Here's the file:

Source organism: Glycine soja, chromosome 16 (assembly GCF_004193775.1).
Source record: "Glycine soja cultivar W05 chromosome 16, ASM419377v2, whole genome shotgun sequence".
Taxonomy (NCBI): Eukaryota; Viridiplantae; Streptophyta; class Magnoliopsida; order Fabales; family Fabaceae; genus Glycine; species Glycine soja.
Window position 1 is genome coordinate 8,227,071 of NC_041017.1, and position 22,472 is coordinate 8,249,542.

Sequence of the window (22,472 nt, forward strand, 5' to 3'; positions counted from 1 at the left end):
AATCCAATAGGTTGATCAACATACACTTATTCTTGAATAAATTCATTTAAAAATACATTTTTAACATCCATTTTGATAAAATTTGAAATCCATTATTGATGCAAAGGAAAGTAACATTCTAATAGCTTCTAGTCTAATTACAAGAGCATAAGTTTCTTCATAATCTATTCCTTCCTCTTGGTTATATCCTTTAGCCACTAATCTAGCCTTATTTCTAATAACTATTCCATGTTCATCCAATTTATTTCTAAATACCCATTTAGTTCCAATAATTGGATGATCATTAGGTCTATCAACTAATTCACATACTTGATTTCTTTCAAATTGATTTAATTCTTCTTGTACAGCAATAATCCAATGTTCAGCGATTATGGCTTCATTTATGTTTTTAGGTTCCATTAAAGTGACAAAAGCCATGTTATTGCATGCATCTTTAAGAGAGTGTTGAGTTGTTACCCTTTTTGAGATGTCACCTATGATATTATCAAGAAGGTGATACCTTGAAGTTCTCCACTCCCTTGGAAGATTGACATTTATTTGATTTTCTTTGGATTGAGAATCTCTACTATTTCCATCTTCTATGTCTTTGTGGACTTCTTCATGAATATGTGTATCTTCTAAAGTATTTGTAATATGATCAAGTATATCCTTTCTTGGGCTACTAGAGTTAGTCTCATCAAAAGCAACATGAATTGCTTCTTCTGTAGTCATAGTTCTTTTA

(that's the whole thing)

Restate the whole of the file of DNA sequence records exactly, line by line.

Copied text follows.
Source organism: Glycine soja, chromosome 16 (assembly GCF_004193775.1).
Source record: "Glycine soja cultivar W05 chromosome 16, ASM419377v2, whole genome shotgun sequence".
Taxonomy (NCBI): Eukaryota; Viridiplantae; Streptophyta; class Magnoliopsida; order Fabales; family Fabaceae; genus Glycine; species Glycine soja.
Window position 1 is genome coordinate 8,227,071 of NC_041017.1, and position 22,472 is coordinate 8,249,542.

Sequence of the window (22,472 nt, forward strand, 5' to 3'; positions counted from 1 at the left end):
AATCCAATAGGTTGATCAACATACACTTATTCTTGAATAAATTCATTTAAAAATACATTTTTAACATCCATTTTGATAAAATTTGAAATCCATTATTGATGCAAAGGAAAGTAACATTCTAATAGCTTCTAGTCTAATTACAAGAGCATAAGTTTCTTCATAATCTATTCCTTCCTCTTGGTTATATCCTTTAGCCACTAATCTAGCCTTATTTCTAATAACTATTCCATGTTCATCCAATTTATTTCTAAATACCCATTTAGTTCCAATAATTGGATGATCATTAGGTCTATCAACTAATTCACATACTTGATTTCTTTCAAATTGATTTAATTCTTCTTGTACAGCAATAATCCAATGTTCAGCGATTATGGCTTCATTTATGTTTTTAGGTTCCATTAAAGTGACAAAAGCCATGTTATTGCATGCATCTTTAAGAGAGTGTTGAGTTGTTACCCTTTTTGAGATGTCACCTATGATATTATCAAGAAGGTGATACCTTGAAGTTCTCCACTCCCTTGGAAGATTGACATTTATTTGATTTTCTTTGGATTGAGAATCTCTACTATTTCCATCTTCTATGTCTTTGTGGACTTCTTCATGAATATGTGTATCTTCTAAAGTATTTGTAATATGATCAAGTATATCCTTTCTTGGGCTACTAGAGTTAGTCTCATCAAAAGCAACATGAATTGCTTCTTCTGTAGTCATAGTTCTTTTA